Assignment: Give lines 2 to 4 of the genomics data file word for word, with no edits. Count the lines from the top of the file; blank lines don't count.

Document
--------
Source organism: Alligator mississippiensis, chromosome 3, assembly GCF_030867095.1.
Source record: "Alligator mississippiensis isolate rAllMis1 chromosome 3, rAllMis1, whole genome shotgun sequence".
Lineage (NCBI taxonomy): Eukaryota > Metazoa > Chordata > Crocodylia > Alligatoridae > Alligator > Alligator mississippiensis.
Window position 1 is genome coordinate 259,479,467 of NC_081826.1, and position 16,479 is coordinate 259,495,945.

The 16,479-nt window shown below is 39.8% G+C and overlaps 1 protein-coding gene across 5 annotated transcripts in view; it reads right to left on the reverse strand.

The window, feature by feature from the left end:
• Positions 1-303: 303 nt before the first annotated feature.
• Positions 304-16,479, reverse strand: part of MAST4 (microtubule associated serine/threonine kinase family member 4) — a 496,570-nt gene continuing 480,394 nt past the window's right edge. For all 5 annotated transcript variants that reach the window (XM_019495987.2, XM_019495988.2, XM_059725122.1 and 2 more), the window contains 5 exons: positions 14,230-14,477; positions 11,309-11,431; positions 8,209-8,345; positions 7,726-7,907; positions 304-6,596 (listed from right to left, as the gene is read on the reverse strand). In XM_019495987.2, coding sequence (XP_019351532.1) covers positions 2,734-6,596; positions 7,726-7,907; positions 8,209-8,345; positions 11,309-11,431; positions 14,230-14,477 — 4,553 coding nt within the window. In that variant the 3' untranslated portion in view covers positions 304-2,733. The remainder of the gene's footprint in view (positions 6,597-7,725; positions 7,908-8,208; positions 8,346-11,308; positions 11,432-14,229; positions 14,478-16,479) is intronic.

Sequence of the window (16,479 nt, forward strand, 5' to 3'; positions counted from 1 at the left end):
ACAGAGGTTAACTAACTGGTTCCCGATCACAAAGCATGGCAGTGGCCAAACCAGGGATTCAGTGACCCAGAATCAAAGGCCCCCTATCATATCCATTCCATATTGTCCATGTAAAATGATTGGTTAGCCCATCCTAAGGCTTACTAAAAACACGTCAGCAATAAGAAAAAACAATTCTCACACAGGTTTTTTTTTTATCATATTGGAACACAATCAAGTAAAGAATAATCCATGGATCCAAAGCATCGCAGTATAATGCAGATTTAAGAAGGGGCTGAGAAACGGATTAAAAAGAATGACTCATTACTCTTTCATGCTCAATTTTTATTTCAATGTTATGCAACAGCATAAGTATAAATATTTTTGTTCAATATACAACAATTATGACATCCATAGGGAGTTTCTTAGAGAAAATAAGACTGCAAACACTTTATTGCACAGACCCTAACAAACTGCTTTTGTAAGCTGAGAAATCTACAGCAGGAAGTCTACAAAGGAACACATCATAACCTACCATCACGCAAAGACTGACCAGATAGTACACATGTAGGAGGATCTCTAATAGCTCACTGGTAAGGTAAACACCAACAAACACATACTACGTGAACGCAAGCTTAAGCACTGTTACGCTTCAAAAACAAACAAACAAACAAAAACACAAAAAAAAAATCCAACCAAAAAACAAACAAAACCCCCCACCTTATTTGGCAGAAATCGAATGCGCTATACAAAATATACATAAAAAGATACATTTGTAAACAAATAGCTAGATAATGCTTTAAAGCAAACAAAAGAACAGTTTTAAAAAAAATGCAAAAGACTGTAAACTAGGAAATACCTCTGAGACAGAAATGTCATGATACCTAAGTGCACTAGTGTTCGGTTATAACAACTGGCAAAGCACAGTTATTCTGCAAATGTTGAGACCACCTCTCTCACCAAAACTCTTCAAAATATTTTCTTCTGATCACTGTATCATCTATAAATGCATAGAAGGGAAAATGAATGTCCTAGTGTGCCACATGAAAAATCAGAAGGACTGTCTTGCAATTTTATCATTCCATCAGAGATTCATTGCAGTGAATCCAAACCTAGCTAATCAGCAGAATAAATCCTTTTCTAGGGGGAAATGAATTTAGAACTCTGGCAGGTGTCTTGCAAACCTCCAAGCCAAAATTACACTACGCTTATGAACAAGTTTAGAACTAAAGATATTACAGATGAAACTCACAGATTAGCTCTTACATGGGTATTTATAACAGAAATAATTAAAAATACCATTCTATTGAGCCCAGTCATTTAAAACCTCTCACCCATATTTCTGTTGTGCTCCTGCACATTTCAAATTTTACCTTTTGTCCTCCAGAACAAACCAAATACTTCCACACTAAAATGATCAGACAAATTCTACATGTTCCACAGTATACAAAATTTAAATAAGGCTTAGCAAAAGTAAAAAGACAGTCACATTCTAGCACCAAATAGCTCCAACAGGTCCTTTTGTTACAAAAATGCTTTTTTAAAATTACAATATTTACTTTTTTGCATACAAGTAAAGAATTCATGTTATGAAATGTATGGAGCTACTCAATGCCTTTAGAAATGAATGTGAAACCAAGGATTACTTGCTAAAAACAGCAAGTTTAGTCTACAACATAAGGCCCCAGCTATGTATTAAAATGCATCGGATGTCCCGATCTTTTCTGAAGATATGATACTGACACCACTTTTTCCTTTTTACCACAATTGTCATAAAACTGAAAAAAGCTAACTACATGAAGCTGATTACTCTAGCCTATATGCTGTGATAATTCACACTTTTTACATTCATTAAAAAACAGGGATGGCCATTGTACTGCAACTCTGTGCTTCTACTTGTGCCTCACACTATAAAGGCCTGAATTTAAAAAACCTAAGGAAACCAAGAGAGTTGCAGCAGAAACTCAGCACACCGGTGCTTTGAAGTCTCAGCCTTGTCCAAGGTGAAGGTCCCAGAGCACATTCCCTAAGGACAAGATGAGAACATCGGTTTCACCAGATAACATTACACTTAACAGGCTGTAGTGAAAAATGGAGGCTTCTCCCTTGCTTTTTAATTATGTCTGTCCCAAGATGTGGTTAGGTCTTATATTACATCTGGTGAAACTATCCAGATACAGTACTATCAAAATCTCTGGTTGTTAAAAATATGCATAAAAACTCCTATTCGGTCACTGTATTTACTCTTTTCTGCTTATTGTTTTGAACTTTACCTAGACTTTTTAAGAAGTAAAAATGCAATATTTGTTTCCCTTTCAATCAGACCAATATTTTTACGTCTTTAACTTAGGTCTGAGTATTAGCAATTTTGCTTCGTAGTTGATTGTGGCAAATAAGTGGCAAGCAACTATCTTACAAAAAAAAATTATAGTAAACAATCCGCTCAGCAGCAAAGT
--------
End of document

Source record: "Alligator mississippiensis isolate rAllMis1 chromosome 3, rAllMis1, whole genome shotgun sequence".
Lineage (NCBI taxonomy): Eukaryota > Metazoa > Chordata > Crocodylia > Alligatoridae > Alligator > Alligator mississippiensis.
Window position 1 is genome coordinate 259,479,467 of NC_081826.1, and position 16,479 is coordinate 259,495,945.